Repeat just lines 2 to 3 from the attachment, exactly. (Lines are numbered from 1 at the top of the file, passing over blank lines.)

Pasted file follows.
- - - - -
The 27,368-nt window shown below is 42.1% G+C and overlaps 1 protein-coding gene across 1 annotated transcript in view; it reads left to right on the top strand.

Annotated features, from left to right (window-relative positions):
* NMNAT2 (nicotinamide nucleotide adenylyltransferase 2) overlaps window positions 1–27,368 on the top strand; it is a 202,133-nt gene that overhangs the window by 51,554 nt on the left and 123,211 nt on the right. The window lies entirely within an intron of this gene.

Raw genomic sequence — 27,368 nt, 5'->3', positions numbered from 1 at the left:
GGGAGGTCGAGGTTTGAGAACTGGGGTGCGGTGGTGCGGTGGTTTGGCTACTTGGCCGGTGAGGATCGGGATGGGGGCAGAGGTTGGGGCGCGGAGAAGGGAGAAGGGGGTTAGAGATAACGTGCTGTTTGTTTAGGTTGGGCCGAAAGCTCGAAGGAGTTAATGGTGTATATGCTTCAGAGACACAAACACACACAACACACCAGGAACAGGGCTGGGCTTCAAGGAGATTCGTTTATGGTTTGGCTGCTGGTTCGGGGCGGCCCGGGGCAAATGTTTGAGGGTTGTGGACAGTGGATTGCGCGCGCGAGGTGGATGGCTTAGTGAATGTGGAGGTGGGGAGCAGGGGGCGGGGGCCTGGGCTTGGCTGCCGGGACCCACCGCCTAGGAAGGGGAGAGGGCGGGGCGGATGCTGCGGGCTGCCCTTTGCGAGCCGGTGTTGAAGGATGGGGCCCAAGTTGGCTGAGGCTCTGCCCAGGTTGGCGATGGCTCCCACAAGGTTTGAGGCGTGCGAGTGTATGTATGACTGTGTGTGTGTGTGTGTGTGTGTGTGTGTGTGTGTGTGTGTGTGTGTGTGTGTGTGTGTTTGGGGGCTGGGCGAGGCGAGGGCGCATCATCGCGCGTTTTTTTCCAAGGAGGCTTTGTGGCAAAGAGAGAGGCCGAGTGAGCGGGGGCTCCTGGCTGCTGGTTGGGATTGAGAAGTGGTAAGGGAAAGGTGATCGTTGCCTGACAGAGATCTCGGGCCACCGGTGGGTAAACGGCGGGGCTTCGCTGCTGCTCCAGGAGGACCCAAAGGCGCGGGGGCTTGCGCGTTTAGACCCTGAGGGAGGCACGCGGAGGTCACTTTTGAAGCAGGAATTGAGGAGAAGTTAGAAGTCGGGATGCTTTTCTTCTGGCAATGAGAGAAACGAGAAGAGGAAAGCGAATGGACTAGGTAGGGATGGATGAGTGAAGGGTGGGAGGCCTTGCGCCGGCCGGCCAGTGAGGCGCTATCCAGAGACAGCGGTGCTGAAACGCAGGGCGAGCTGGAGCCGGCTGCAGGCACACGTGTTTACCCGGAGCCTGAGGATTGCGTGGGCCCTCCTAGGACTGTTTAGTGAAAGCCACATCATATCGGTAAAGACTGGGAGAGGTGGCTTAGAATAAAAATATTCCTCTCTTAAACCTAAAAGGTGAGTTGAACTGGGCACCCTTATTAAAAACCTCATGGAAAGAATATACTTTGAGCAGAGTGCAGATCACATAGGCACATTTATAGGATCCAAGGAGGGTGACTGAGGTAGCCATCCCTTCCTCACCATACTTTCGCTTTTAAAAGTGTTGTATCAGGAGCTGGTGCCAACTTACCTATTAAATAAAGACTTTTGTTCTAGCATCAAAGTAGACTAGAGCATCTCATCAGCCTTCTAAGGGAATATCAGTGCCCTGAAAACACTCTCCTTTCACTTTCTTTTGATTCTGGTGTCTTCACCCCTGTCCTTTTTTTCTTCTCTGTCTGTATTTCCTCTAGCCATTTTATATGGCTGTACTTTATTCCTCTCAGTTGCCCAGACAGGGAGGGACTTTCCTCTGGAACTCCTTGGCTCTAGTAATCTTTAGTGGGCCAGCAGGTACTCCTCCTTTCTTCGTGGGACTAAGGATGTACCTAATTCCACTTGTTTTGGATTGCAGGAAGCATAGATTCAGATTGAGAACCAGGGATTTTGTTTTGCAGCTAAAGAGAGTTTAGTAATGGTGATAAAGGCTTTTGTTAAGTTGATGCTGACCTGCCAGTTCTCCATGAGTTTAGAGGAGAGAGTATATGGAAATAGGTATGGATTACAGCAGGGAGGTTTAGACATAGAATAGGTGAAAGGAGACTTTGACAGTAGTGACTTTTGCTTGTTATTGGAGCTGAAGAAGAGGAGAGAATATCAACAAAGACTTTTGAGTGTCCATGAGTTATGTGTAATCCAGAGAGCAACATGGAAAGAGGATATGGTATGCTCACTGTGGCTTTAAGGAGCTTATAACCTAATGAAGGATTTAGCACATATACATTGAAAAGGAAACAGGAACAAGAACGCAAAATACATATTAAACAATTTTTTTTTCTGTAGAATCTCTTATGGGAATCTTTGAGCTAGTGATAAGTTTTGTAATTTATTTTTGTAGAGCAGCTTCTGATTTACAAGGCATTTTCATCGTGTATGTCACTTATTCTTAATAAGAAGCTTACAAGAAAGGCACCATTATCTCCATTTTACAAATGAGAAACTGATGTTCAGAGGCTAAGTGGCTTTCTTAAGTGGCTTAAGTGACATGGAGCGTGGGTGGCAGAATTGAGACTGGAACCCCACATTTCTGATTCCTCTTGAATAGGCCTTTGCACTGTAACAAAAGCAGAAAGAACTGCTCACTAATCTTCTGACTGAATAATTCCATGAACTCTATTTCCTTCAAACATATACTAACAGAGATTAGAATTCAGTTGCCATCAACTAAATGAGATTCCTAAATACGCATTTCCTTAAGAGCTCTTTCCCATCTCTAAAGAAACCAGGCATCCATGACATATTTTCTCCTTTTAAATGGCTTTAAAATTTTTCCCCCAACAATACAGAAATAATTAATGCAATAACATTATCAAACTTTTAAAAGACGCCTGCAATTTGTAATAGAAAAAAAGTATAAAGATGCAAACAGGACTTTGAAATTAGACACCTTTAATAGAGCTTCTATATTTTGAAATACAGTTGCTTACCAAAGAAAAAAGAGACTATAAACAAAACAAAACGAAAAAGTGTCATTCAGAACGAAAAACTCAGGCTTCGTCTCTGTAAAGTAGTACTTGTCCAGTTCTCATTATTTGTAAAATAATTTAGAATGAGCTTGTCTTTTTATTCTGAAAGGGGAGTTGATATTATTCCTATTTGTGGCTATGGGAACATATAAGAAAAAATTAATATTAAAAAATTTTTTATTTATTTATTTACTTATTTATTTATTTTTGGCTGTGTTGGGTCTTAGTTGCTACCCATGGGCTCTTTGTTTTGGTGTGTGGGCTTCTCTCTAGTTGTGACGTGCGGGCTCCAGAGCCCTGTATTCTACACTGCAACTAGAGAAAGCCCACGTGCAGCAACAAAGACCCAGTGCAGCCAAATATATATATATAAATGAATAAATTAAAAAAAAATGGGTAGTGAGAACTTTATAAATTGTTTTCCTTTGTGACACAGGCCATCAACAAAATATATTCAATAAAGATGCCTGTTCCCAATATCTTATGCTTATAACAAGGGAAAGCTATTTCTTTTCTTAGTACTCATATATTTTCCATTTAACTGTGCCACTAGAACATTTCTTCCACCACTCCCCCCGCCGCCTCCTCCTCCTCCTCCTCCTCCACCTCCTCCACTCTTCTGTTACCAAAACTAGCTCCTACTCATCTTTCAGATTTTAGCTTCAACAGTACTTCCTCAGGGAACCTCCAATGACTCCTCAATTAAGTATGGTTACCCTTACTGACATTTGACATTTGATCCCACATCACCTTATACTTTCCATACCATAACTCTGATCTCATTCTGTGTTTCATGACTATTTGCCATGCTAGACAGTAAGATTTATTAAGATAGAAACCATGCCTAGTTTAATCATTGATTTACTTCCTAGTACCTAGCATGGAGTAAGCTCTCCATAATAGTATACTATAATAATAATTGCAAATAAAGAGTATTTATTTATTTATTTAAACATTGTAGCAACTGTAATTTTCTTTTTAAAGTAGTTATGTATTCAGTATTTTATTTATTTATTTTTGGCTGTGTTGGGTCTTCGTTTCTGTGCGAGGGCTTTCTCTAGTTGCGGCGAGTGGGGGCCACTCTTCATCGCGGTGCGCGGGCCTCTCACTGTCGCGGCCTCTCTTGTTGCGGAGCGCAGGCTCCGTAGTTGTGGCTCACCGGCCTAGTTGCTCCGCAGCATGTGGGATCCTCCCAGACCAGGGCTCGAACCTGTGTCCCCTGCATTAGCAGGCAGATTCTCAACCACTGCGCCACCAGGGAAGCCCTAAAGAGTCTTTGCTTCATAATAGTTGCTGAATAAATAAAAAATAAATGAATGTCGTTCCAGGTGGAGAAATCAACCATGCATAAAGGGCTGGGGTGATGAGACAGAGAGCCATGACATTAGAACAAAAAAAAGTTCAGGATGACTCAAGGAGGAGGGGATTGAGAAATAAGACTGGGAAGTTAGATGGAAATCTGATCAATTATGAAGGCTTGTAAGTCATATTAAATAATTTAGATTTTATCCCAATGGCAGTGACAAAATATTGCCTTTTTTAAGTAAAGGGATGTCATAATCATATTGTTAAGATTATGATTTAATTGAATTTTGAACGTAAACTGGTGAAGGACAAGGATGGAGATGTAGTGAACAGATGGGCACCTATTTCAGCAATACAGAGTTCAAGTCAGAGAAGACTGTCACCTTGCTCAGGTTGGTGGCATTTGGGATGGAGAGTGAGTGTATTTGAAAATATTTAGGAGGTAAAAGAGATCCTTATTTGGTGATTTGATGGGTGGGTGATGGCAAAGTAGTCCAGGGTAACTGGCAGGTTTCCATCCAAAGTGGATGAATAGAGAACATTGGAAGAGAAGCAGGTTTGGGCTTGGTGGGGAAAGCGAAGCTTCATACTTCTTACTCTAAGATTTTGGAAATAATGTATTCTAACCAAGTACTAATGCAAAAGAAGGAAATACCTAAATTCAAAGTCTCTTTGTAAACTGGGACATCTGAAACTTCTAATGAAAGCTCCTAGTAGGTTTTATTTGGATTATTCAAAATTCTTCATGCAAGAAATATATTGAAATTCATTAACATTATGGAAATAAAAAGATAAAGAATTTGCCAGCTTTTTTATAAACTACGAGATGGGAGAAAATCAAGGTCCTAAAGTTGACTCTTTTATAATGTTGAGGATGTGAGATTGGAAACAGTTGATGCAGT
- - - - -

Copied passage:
Annotated features, from left to right (window-relative positions):
* NMNAT2 (nicotinamide nucleotide adenylyltransferase 2) overlaps window positions 1–27,368 on the top strand; it is a 202,133-nt gene that overhangs the window by 51,554 nt on the left and 123,211 nt on the right. The window lies entirely within an intron of this gene.